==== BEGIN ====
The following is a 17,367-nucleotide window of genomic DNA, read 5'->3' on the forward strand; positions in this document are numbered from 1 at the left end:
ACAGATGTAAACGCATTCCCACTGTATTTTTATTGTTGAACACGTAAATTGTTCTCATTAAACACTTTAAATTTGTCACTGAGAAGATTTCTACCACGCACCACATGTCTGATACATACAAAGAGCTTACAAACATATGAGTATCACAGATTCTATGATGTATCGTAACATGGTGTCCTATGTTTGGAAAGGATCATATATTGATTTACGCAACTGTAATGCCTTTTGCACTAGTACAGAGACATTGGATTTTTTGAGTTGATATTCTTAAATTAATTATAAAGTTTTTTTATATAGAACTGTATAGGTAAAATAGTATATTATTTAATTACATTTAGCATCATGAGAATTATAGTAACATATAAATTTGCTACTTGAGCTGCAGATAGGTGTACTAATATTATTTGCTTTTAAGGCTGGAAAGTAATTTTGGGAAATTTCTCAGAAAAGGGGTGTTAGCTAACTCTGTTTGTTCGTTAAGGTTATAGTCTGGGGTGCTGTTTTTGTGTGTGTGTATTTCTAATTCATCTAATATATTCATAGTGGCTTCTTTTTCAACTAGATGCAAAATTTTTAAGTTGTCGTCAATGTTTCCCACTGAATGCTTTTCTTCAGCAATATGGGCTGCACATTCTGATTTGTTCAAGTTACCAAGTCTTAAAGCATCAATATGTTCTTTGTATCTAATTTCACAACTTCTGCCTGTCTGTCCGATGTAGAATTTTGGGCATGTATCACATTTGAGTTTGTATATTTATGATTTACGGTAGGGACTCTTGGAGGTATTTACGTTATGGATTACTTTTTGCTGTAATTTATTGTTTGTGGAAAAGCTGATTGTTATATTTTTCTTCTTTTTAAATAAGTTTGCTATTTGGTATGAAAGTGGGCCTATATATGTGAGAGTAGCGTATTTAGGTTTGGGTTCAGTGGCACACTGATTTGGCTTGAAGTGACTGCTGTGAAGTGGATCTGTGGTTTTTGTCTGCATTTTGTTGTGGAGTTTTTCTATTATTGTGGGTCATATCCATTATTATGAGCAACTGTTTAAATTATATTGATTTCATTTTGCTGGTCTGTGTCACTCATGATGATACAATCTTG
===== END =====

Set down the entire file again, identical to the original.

The following is a 17,367-nucleotide window of genomic DNA, read 5'->3' on the forward strand; positions in this document are numbered from 1 at the left end:
ACAGATGTAAACGCATTCCCACTGTATTTTTATTGTTGAACACGTAAATTGTTCTCATTAAACACTTTAAATTTGTCACTGAGAAGATTTCTACCACGCACCACATGTCTGATACATACAAAGAGCTTACAAACATATGAGTATCACAGATTCTATGATGTATCGTAACATGGTGTCCTATGTTTGGAAAGGATCATATATTGATTTACGCAACTGTAATGCCTTTTGCACTAGTACAGAGACATTGGATTTTTTGAGTTGATATTCTTAAATTAATTATAAAGTTTTTTTATATAGAACTGTATAGGTAAAATAGTATATTATTTAATTACATTTAGCATCATGAGAATTATAGTAACATATAAATTTGCTACTTGAGCTGCAGATAGGTGTACTAATATTATTTGCTTTTAAGGCTGGAAAGTAATTTTGGGAAATTTCTCAGAAAAGGGGTGTTAGCTAACTCTGTTTGTTCGTTAAGGTTATAGTCTGGGGTGCTGTTTTTGTGTGTGTGTATTTCTAATTCATCTAATATATTCATAGTGGCTTCTTTTTCAACTAGATGCAAAATTTTTAAGTTGTCGTCAATGTTTCCCACTGAATGCTTTTCTTCAGCAATATGGGCTGCACATTCTGATTTGTTCAAGTTACCAAGTCTTAAAGCATCAATATGTTCTTTGTATCTAATTTCACAACTTCTGCCTGTCTGTCCGATGTAGAATTTTGGGCATGTATCACATTTGAGTTTGTATATTTATGATTTACGGTAGGGACTCTTGGAGGTATTTACGTTATGGATTACTTTTTGCTGTAATTTATTGTTTGTGGAAAAGCTGATTGTTATATTTTTCTTCTTTTTAAATAAGTTTGCTATTTGGTATGAAAGTGGGCCTATATATGTGAGAGTAGCGTATTTAGGTTTGGGTTCAGTGGCACACTGATTTGGCTTGAAGTGACTGCTGTGAAGTGGATCTGTGGTTTTTGTCTGCATTTTGTTGTGGAGTTTTTCTATTATTGTGGGTCATATCCATTATTATGAGCAACTGTTTAAATTATATTGATTTCATTTTGCTGGTCTGTGTCACTCATGATGATACAATCTTG